My relationship with her began in 2005 when my priest Father Jacob Myers asked, “Who is your patron saint?” I looked at him intently, “What is that?”
“That is the saint whose name you take on as a Christian when you are Chrismated into the Orthodox Church.
“Oh!” I responded, feeling as if I were somehow incomplete.
Sitting at his disheveled desk, he shuffled with some papers and leaned slightly back in his chair. “You should have Saint Angelina as your Saint,” Father flung the name at me with a wry smile. “She is a wonderful mother of boys. You will be good for each other!”
“…good for each other?” What did Father mean by that comment? I am a mother of boys. I pondered the idea for a while and then a small boy probably came over and rubbed his nose on my skirt and that was the end of the discussion! From that moment on, St. Angelina of Serbia was my saint-name.
For the next 10 years, each time I approached the Holy Eucharist, Father would address me as, “Servant of God, Angelina.” This title agreed with me, but I was much too busy to go beyond merely accepting what Father Jacob told me about Angelina. With five children at home, a husband, a part-time job and a new faith to learn, I had my hands full.
Then, one day last year, I got to thinking about Angelina and how we would be good for each other. Before I could really get to know my saint, I had to tackle my hurdle about saints and their roles in our lives. Why know these people, I thought? Why have a saint-name? It took about 10 years of being an Orthodox Christian before I could honestly answer these questions.
As a lay person from a non-Orthodox background, this is how I have come to understand the idea of saints and their roles in our lives. The saints of the church are men and women who have proclaimed and followed Jesus Christ. Some followed Him all of their lives; some followed only at the end, but all made a decision to follow. Many lived their earthly lives before the common era. All of these godly people struggled and persevered in the face of persecution, rejection, horrible circumstances or spiritual trials. Now, they are at the feet of Jesus praying.
Having a saint-name is a holy privilege. As children adopted into the family of God, our saint-name is our spiritual family name and reminds us that we are part of God’s earthly and heavenly family. Having a patron saint directly connects us with a spiritual family member who has already gone through this life with its struggles and trials.
Knowing your saint is like knowing an elderly relative who has already lived through your season of life. She has been there and is already at the feet of Christ praying for you. And, just as you might ask your great aunt to pray for you with a job situation or a new marriage, you can ask your saint to pray for you and she will.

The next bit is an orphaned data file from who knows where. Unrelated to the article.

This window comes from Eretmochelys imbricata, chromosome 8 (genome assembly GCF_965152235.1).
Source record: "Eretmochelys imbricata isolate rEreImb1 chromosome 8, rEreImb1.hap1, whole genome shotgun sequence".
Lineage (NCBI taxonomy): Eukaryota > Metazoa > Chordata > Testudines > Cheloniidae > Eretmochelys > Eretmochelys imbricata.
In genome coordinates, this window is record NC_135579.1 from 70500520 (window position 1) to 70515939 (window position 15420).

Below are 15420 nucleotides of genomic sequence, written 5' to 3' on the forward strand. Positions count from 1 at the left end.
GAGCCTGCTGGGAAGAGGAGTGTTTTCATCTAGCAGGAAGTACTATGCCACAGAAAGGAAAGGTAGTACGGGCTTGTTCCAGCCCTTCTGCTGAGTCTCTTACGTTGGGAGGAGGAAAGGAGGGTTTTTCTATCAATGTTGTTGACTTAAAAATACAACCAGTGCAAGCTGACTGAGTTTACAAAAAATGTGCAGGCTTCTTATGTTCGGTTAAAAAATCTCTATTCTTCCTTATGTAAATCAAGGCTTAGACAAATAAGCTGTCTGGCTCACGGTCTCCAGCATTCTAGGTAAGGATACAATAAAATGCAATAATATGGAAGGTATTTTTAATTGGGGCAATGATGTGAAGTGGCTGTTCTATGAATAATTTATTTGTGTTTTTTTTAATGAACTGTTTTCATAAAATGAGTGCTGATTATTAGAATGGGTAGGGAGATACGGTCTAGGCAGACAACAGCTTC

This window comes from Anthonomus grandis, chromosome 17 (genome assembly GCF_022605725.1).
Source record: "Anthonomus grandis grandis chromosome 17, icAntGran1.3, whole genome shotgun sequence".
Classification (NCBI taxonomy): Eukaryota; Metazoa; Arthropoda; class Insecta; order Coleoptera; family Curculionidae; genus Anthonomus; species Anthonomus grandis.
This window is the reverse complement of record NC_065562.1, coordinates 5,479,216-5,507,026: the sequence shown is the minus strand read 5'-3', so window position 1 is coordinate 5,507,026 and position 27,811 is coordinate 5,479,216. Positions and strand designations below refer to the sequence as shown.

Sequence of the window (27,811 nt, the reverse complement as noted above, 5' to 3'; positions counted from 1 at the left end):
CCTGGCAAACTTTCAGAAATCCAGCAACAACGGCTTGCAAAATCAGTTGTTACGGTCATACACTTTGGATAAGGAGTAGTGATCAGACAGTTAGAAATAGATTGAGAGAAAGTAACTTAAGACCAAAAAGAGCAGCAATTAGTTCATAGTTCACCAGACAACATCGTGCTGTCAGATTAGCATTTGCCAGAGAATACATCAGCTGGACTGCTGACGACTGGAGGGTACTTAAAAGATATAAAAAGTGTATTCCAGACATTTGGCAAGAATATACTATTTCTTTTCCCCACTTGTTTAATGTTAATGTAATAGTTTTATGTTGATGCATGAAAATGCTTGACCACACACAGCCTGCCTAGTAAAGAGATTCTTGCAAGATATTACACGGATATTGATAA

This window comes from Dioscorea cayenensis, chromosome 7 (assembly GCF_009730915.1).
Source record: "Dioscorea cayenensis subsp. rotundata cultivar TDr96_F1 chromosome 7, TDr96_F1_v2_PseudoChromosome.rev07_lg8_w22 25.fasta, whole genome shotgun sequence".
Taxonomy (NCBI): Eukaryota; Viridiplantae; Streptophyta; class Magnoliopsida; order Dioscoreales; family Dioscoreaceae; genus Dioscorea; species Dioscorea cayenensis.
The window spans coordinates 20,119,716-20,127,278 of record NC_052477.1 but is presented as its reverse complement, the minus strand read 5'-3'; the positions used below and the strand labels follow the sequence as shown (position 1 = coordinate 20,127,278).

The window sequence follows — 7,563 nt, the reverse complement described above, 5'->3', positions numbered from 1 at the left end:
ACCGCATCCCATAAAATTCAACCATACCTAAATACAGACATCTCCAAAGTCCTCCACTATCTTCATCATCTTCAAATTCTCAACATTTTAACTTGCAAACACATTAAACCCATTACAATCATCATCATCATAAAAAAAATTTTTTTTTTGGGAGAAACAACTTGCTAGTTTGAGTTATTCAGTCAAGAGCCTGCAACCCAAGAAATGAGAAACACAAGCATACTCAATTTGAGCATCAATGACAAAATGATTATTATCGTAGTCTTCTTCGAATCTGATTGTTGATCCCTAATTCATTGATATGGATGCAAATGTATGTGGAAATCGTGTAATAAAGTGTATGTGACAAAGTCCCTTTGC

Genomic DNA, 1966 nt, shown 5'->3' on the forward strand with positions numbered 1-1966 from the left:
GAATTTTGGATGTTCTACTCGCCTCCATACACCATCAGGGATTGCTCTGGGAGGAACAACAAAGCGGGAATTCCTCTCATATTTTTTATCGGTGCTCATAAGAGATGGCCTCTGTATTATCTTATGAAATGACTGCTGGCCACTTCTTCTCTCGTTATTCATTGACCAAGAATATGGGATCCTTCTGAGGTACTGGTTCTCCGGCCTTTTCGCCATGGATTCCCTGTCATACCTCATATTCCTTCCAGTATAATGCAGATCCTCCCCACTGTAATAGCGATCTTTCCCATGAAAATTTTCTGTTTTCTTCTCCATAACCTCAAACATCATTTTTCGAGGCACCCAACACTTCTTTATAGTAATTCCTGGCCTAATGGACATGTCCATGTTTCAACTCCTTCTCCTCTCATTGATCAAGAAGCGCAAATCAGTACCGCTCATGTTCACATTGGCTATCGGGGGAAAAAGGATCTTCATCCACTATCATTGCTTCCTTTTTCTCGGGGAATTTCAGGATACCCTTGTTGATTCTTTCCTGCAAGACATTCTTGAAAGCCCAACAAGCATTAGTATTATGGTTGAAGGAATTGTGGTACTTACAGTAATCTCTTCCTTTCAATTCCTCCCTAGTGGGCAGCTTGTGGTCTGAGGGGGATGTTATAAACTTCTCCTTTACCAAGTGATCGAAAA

Once I began to understand and be cool with this mystical idea that saints know us, care about us and pray for us, then it was easy to take the next step. And that step was getting to know Angelina and her life.
St. Angelina of Serbia, who lived nearly 600 years ago, was a godly mother and wife. She was married to St. Stephen Brankovich and together they had two boys. She was made a widow by the Ottoman Turks, who gouged out her husband’s eyes. Together, with her boys, she relocated her husband’s relics to his beloved homeland of Serbia. In spite of this and the persecution she received at the hands of the Ottomans, she continued to raise her sons to an adulthood of faithfulness. Angelina was devoted to prayer and acts of mercy all of her life. Today, St. Angelina is the most revered saint in Serbia along with St. Militza! What a legacy.
As a model of prayer, a woman of charity and a mother of love and kindness, St. Angelina has already been good for me! This 15th century woman of God reminds me daily that living a life of prayer and humility in a self-oriented culture that devalues faith and family is the most important thing. In her icon, we see her holding a small cathedral, which symbolizes that she is a pillar of the church.
After writing and pondering, I looked around and realized we didn’t have an icon of St. Angelina at church. So, in December, I got together with my godson and we made a couple of wooden icons, one of the Dormition of the Theotokos and one of St. Angelina.
Seeing Angelina frequently reminds me of that important thing that Fr. Jacob told me, “that we would be good for each other.” If I am to meet my end of the bargain, I’ve got to get walking in her footsteps.